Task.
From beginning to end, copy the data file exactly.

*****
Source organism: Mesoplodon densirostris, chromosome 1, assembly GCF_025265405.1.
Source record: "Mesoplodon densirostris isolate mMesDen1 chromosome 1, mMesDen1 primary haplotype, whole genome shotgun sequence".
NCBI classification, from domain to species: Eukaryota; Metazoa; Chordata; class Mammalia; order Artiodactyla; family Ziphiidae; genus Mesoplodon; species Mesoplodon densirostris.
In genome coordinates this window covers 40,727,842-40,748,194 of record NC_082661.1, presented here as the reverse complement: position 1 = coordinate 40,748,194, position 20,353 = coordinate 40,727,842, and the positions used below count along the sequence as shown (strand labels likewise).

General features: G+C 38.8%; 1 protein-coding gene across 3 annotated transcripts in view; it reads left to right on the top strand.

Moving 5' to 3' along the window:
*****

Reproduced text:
Source organism: Mesoplodon densirostris, chromosome 1, assembly GCF_025265405.1.
Source record: "Mesoplodon densirostris isolate mMesDen1 chromosome 1, mMesDen1 primary haplotype, whole genome shotgun sequence".
NCBI classification, from domain to species: Eukaryota; Metazoa; Chordata; class Mammalia; order Artiodactyla; family Ziphiidae; genus Mesoplodon; species Mesoplodon densirostris.
In genome coordinates this window covers 40,727,842-40,748,194 of record NC_082661.1, presented here as the reverse complement: position 1 = coordinate 40,748,194, position 20,353 = coordinate 40,727,842, and the positions used below count along the sequence as shown (strand labels likewise).

General features: G+C 38.8%; 1 protein-coding gene across 3 annotated transcripts in view; it reads left to right on the top strand.

Moving 5' to 3' along the window: